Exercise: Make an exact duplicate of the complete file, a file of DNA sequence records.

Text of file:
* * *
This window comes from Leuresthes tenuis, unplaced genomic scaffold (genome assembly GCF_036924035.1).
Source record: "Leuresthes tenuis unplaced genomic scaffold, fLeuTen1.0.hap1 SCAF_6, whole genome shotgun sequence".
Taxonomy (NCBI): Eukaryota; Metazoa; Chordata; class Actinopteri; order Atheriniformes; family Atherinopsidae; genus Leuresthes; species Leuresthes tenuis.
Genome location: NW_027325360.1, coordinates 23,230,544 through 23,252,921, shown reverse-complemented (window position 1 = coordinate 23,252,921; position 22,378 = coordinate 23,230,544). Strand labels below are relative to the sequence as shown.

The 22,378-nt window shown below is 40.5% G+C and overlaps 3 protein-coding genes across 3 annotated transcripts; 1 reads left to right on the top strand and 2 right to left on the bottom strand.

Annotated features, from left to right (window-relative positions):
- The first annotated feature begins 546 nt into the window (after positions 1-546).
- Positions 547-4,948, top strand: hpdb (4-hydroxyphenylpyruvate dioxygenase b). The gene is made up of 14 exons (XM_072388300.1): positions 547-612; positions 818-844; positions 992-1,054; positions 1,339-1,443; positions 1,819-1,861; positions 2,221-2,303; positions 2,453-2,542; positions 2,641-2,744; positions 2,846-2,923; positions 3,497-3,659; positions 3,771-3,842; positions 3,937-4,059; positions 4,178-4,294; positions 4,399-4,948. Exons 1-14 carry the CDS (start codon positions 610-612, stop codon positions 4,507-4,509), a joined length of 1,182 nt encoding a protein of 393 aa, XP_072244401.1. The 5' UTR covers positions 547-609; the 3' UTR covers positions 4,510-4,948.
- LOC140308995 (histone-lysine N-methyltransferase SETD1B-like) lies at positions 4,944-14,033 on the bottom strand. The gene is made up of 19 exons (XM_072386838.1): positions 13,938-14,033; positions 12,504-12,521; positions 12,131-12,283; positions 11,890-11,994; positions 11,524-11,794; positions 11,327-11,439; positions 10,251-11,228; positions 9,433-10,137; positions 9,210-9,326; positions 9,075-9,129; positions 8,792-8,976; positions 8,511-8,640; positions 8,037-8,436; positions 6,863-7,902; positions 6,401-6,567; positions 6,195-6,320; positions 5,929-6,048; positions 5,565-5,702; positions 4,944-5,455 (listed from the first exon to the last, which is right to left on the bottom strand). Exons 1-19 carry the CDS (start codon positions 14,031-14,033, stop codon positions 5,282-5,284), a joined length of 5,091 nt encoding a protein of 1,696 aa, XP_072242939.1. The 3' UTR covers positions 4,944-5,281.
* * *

This window comes from Leuresthes tenuis, unplaced genomic scaffold (genome assembly GCF_036924035.1).
Source record: "Leuresthes tenuis unplaced genomic scaffold, fLeuTen1.0.hap1 SCAF_6, whole genome shotgun sequence".
Taxonomy (NCBI): Eukaryota; Metazoa; Chordata; class Actinopteri; order Atheriniformes; family Atherinopsidae; genus Leuresthes; species Leuresthes tenuis.
Genome location: NW_027325360.1, coordinates 23,230,544 through 23,252,921, shown reverse-complemented (window position 1 = coordinate 23,252,921; position 22,378 = coordinate 23,230,544). Strand labels below are relative to the sequence as shown.

The 22,378-nt window shown below is 40.5% G+C and overlaps 3 protein-coding genes across 3 annotated transcripts; 1 reads left to right on the top strand and 2 right to left on the bottom strand.

Annotated features, from left to right (window-relative positions):
- The first annotated feature begins 546 nt into the window (after positions 1-546).
- Positions 547-4,948, top strand: hpdb (4-hydroxyphenylpyruvate dioxygenase b). The gene is made up of 14 exons (XM_072388300.1): positions 547-612; positions 818-844; positions 992-1,054; positions 1,339-1,443; positions 1,819-1,861; positions 2,221-2,303; positions 2,453-2,542; positions 2,641-2,744; positions 2,846-2,923; positions 3,497-3,659; positions 3,771-3,842; positions 3,937-4,059; positions 4,178-4,294; positions 4,399-4,948. Exons 1-14 carry the CDS (start codon positions 610-612, stop codon positions 4,507-4,509), a joined length of 1,182 nt encoding a protein of 393 aa, XP_072244401.1. The 5' UTR covers positions 547-609; the 3' UTR covers positions 4,510-4,948.
- LOC140308995 (histone-lysine N-methyltransferase SETD1B-like) lies at positions 4,944-14,033 on the bottom strand. The gene is made up of 19 exons (XM_072386838.1): positions 13,938-14,033; positions 12,504-12,521; positions 12,131-12,283; positions 11,890-11,994; positions 11,524-11,794; positions 11,327-11,439; positions 10,251-11,228; positions 9,433-10,137; positions 9,210-9,326; positions 9,075-9,129; positions 8,792-8,976; positions 8,511-8,640; positions 8,037-8,436; positions 6,863-7,902; positions 6,401-6,567; positions 6,195-6,320; positions 5,929-6,048; positions 5,565-5,702; positions 4,944-5,455 (listed from the first exon to the last, which is right to left on the bottom strand). Exons 1-19 carry the CDS (start codon positions 14,031-14,033, stop codon positions 5,282-5,284), a joined length of 5,091 nt encoding a protein of 1,696 aa, XP_072242939.1. The 3' UTR covers positions 4,944-5,281.